Mar 23, 2012 - By Barbara Demick and Paul RichterBEIJING -- Two weeks after agreeing to freeze its weapons programs in return for food aid, North Korea says it is preparing to launch a satellite in mid-April to mark the 100th anniversary of founder Kim Il Sung's birth.
Although North Korea insisted its intentions are peaceful, the timing of the launch could scuttle the newly inked deal with Washington. The technology employed in shooting a satellite into orbit is essentially the same as a long-range missile test. Two previous tests, in 1998 and 2009, were also described by Pyongyang as satellite launches.
In Washington, the State Department has called the announcement of the launch a "highly provocative" move that would jeopardize plans to deliver food aid to starving North Koreans, even though the United States has insisted the assistance did not depend on the deal.
"Such a missile launch would pose a threat to regional security and would also be inconsistent with North Korea's recent undertaking to refrain from long-range missile launches," State Department spokeswoman Victoria Nuland said in a statement.
A launch "would call into question the credibility of all the commitments (North Korea) has made to us, including agreements ... on nutritional assistance," she said, adding that U.S. officials had specifically warned North Korean negotiators against such a move before the deal was signed.
The dispute also called into question a U.S.-North Korean agreement to cooperate in recovering the remains of American troops from the Korean War, officials said.
The food-aid deal, which was announced Feb. 29, called for North Korea to suspend its nuclear and long-range missile programs. It raised hopes that the new, youthful leader, Kim Jong Un, is keener to normalize relations with the United States than his father, Kim Jong Il, who died in December.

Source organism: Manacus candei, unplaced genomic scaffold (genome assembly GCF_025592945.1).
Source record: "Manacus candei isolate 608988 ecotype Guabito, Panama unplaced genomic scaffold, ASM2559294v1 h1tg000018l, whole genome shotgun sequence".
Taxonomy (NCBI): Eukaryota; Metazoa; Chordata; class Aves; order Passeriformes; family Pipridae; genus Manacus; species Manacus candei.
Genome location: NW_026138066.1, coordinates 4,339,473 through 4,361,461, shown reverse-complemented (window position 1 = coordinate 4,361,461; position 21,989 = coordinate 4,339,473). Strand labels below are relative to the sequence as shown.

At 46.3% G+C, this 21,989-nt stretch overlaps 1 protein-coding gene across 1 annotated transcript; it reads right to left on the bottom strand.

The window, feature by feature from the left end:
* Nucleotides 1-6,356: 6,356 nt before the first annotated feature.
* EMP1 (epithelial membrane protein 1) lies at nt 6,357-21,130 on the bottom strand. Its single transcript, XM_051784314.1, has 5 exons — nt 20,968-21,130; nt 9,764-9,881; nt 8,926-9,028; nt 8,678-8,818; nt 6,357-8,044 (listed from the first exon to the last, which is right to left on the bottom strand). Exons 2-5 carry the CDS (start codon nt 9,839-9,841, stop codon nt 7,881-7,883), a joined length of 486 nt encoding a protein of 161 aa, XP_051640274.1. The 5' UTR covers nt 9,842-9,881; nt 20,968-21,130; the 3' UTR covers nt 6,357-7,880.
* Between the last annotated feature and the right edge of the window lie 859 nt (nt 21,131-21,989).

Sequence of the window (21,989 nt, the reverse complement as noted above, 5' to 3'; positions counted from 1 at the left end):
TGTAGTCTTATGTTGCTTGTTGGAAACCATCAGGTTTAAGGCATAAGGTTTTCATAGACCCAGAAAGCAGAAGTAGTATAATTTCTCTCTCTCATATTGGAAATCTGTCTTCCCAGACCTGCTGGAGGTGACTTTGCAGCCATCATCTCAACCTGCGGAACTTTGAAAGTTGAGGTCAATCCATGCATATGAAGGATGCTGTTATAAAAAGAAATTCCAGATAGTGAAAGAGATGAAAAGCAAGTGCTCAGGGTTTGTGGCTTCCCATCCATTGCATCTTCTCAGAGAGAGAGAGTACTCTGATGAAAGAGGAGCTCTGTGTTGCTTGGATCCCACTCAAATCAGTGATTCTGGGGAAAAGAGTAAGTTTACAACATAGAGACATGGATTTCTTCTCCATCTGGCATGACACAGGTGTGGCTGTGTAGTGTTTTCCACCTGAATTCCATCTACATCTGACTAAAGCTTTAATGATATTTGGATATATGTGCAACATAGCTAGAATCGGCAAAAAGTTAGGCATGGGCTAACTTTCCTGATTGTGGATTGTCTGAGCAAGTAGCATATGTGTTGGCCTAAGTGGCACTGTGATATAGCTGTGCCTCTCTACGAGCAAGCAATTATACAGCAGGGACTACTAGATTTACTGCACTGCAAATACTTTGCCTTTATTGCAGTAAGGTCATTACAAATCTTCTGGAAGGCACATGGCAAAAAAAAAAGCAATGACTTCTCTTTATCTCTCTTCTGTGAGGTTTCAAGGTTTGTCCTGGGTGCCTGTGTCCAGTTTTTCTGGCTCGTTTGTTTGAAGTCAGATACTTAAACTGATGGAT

North Korea watchers believe that the 180-degree turn could indicate a split within the leadership in Pyongyang. At a closed forum this month in New York, North Korean Vice Foreign Minister Ri Yong Ho told U.S. officials "the new generation wants peace and no longer wants to fight the United States," according to an attendee at the meeting who asked not to be quoted by name.
"It is very difficult to pinpoint where the North Koreans stand right now," said Kim Chul-woo, an analyst with the Korea Institute for Defense Analyses in Seoul. "Kim Jong Un might want to improve relations with the United States, but he also needs to consolidate his position with the military."
Nuland also suggested the unexpected announcement could be a sign of divisions within the North Korean government. "This obviously raises a question about what is going on in Pyongyang," she said.
Even given a track record of broken promises, North Korea's apparent reversal is puzzling, said John Delury, a professor at Yonsei University in Seoul.
"Why did they make a deal if two weeks later they're going to scuttle it, without even getting anything out of it?" Delury asked. "This doesn't make sense in the standard North Korean playbook."
Robert King, the U.S. special envoy on North Korean human rights, had met with North Korean officials a week ago in Beijing to work out the details for 240,000 metric tons of food aid, and deliveries were supposed to start within weeks. "This is going to make it politically difficult for President (Barack) Obama to go ahead with the aid," said Delury.
Early Friday, U.S. envoy Glyn Davies called the other members of the five-nation group that have been trying to negotiating Pyongyang's disarmament -- Japan, China, Russia and South Korea -- and urged them to try to talk the North Koreans out of a launch.
The announcement out of Pyongyang, attributed to the Korean Committee for Space Technology, said that the satellite launch would take place between April 12 and 16 from Cholsan County, North Phyongan Province.
"A safe flight orbit has been chosen so that carrier rocket debris to be generated during the flight would not have any impact on neighboring countries," the announcement said.
Get your copy of The Ranger online, every day! If you are a current print subscriber and want to also access dailyranger.com online (there is nothing more to purchase) including being able to download The Mining and Energy Edition, click here. Looking to start a new online subscription to dailyranger.com (even if it is for just one day)? Access our secure SSL encrypted server and start your subscription now by clicking here.